Get Smaller Goals

Thursday night my library team partnered with the learning center to host Roane State’s first ever Long Night Against Procrastination. Our goal was to encourage students to get strong starts on those impossible-seeming papers and projects that loom at the end of term.

It was a great success. Nearly 200 students checked in to take advantage of extended library and learning center hours as well as prizes, therapy dogs, yoga and stacks of pizza. For me, the highlight of the whole thing was the Goal Wall, which was three long sheets of black paper dividing the wall into columns: Getting Started, Making Progress and Done. When students arrived, they signed in and were directed to the Goal Wall to set at least one specific, achievable goal for evening. “Make an A on my chemistry final” was not allowed. That’s an outcome. “Study my chemistry notes for an hour with a friend” was alllowed. Even better: “Understand titration.”

The emphasis was on setting small, specific, achievable goals for the evening. Not next week. Not the semester. Today. Right now. As students met their goals, they were encouraged to move their post it notes from the Getting Started column to the Making Progress and Done columns. Our goal for the evening: remind students that setting small, realistic goals leads to success meeting those bigger, more ambitious goals.

I’m a person who struggles with goal setting. Judging from the popularity of productivity blog posts in my Pocket feed and the proliferation of To Do apps, you might be too. I have tons of drive and ambition but I often set myself impossible, far range goals which I never actually meet. I spend a lot of time feeling swamped, like I’m getting no where. Turns out my goals are too big, too distant and too abstract.

This morning’s news feed gifted me Nicolas Cole’s excellent article, “If You Prioritize Your 2018 Goals This Way, You’ll Reach Every Single One Of Them”. The main take way: set concrete, measurable goals. The challenge: each week only set goals you can accomplish within 7 days. For Cole, the focus on seven days supports a discipline of setting actionable goals that are constantly reviewed. If our goals are small enough, they can certainly be achieved and success leads to success. Simple advice.

So, for this week, I’m doing the thing I encouraged my students to do. Set small, specific goals. Things that can be fit on a post-it note and measured in terms of “did I do it?” I set myself five specific goals for this week, each small enough to fit on a post-it note, which means each fits easily inside my head. No need to make it complicated or get overwhelmed. Five simple things in seven days. I’ve got this.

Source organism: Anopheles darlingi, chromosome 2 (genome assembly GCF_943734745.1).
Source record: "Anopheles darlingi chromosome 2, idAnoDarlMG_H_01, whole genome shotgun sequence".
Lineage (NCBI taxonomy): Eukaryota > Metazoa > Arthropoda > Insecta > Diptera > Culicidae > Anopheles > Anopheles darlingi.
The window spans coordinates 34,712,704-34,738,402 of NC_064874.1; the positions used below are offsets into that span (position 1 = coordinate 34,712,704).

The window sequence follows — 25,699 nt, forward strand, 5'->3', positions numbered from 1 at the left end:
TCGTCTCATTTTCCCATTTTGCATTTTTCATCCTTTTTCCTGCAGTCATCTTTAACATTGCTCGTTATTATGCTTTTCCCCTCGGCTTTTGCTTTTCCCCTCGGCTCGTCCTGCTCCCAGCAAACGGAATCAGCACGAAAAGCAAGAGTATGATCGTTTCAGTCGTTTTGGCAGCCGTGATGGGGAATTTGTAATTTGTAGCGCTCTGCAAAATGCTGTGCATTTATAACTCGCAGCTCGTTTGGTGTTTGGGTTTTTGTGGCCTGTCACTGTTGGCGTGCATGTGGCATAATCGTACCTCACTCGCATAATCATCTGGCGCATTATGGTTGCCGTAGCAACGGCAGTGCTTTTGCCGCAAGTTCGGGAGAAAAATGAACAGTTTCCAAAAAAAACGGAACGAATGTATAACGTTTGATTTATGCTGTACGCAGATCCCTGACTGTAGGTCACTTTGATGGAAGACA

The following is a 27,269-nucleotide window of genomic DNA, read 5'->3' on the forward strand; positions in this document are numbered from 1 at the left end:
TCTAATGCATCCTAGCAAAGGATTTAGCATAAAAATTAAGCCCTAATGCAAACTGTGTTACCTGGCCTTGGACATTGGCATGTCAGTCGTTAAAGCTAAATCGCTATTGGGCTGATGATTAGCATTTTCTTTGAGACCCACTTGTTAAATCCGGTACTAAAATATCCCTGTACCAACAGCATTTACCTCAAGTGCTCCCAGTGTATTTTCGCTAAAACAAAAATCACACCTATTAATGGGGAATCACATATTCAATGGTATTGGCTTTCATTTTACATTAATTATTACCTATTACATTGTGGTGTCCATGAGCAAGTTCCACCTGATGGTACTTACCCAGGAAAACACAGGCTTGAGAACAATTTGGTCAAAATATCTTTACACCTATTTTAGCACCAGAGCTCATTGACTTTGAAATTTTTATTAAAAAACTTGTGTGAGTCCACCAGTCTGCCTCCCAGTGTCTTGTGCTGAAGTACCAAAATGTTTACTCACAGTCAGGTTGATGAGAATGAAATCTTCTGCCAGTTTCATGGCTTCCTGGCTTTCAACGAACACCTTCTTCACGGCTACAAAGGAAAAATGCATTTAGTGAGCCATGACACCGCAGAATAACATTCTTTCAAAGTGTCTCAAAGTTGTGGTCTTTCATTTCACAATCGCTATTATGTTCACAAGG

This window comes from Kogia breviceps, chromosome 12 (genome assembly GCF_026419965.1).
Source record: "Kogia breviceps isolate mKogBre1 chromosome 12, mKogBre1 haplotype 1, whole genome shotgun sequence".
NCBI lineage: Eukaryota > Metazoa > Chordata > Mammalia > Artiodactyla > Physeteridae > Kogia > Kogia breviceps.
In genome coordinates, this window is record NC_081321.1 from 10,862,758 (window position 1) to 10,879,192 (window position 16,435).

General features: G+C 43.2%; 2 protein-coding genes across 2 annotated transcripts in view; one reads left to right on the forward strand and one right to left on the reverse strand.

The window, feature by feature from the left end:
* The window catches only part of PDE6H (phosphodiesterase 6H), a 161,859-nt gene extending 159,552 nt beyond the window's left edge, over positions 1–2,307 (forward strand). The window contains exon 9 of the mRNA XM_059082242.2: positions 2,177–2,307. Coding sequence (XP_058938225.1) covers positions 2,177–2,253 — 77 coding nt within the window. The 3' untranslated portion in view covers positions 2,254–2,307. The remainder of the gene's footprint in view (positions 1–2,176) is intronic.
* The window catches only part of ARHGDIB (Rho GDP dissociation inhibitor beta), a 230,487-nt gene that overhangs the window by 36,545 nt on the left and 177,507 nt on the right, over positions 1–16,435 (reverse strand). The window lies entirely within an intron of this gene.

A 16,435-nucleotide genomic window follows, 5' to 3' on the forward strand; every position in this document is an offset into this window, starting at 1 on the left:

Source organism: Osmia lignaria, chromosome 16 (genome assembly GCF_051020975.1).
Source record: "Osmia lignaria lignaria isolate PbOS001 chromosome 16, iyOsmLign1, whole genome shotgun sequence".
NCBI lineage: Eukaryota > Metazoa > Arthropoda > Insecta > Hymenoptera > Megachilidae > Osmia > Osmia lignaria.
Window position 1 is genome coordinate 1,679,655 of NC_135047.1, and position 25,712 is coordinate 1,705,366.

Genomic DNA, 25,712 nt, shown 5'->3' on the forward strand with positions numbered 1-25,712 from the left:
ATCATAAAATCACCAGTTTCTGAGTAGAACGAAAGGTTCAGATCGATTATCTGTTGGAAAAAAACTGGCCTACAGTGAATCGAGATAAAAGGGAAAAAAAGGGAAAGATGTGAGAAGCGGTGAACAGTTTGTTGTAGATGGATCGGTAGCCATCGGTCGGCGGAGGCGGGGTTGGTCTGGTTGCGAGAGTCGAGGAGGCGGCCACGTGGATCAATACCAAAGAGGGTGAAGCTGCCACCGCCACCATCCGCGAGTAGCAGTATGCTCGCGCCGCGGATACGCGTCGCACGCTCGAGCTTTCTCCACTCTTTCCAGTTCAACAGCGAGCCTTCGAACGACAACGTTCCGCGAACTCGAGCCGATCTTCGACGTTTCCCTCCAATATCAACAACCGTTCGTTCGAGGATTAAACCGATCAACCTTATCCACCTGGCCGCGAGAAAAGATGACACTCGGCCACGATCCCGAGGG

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Humble Brag: One year and 40 pounds

One year ago today, my doctor gave me some heavy news. If I didn’t make some positive changes quick, I was going to end up diabetic and at high risk for heart issues. I was a whisker away from pre-diabetic and my good/bad cholesterol mix was upside down. We talked a lot about the link between diabetes and early onset dimentia. I came away from that conversation with my head spinning. I knew I wasn’t healthy but I had always figured I had time to get it together. Always sometime in the future. Suddenly, I had no time to waste.

After that conversation, I became very focused on sugar. My choices became very simple. Sugar is hurting me. Don’t eat sugar. I trimmed most of the sugar and processed foods from my diet and got more active. I had a Fitbit and started paying attention to more than just my steps. I started tracking my calories intake/output. I had specific, measurable goals that I could monitor in realtime and make useful choices throughout the day. I started taking my breaks to walk at work and walked on my lunch break. It wasn’t hard. It just required consistency.

I’m no longer pre-diabetic and my cholesterol is mixed the right direction. I lost 40 pounds and feel good most days. I joined a running group and am pushing my mileage toward my first half marathon in November.

This isn’t just a humble brag. Everybody’s journey is different. Losing weight is easier for guys than girls. It has to do with metabolism, muscle mass and such. I’m not bragging. I just want to say that I’m proud of what I’ve done for myself this past year and that it wasn’t as difficult as I had told myself it would be. In fact, I succeeded because it became very, very simple. Avoid sugar. Drink water. Get active. Be consistent.

And that’s the takeaway: Keep it simple and be consistent. Every day do the thing that matters most. Whatever it is you want or need, it is right there for you. It is possible. Start now. Keep it simple. Do it everyday.